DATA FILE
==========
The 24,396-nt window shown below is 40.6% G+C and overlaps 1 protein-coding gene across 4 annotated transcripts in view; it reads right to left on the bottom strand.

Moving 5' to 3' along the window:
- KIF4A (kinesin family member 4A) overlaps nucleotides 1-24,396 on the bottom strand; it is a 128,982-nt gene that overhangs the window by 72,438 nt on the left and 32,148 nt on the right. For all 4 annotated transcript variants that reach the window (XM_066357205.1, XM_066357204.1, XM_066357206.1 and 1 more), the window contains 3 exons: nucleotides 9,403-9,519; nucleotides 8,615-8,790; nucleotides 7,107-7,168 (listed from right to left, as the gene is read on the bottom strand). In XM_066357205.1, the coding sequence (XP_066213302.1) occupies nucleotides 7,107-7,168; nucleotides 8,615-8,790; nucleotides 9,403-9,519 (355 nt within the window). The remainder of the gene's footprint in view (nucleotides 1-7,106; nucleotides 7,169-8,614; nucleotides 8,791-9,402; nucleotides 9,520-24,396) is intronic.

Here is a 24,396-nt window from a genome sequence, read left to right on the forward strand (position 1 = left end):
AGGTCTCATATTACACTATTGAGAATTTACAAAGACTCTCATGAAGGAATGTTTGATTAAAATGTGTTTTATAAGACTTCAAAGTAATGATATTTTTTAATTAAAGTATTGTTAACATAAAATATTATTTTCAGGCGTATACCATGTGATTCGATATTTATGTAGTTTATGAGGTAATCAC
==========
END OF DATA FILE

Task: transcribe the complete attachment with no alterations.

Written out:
The 24,396-nt window shown below is 40.6% G+C and overlaps 1 protein-coding gene across 4 annotated transcripts in view; it reads right to left on the bottom strand.

Moving 5' to 3' along the window:
- KIF4A (kinesin family member 4A) overlaps nucleotides 1-24,396 on the bottom strand; it is a 128,982-nt gene that overhangs the window by 72,438 nt on the left and 32,148 nt on the right. For all 4 annotated transcript variants that reach the window (XM_066357205.1, XM_066357204.1, XM_066357206.1 and 1 more), the window contains 3 exons: nucleotides 9,403-9,519; nucleotides 8,615-8,790; nucleotides 7,107-7,168 (listed from right to left, as the gene is read on the bottom strand). In XM_066357205.1, the coding sequence (XP_066213302.1) occupies nucleotides 7,107-7,168; nucleotides 8,615-8,790; nucleotides 9,403-9,519 (355 nt within the window). The remainder of the gene's footprint in view (nucleotides 1-7,106; nucleotides 7,169-8,614; nucleotides 8,791-9,402; nucleotides 9,520-24,396) is intronic.

Here is a 24,396-nt window from a genome sequence, read left to right on the forward strand (position 1 = left end):
AGGTCTCATATTACACTATTGAGAATTTACAAAGACTCTCATGAAGGAATGTTTGATTAAAATGTGTTTTATAAGACTTCAAAGTAATGATATTTTTTAATTAAAGTATTGTTAACATAAAATATTATTTTCAGGCGTATACCATGTGATTCGATATTTATGTAGTTTATGAGGTAATCAC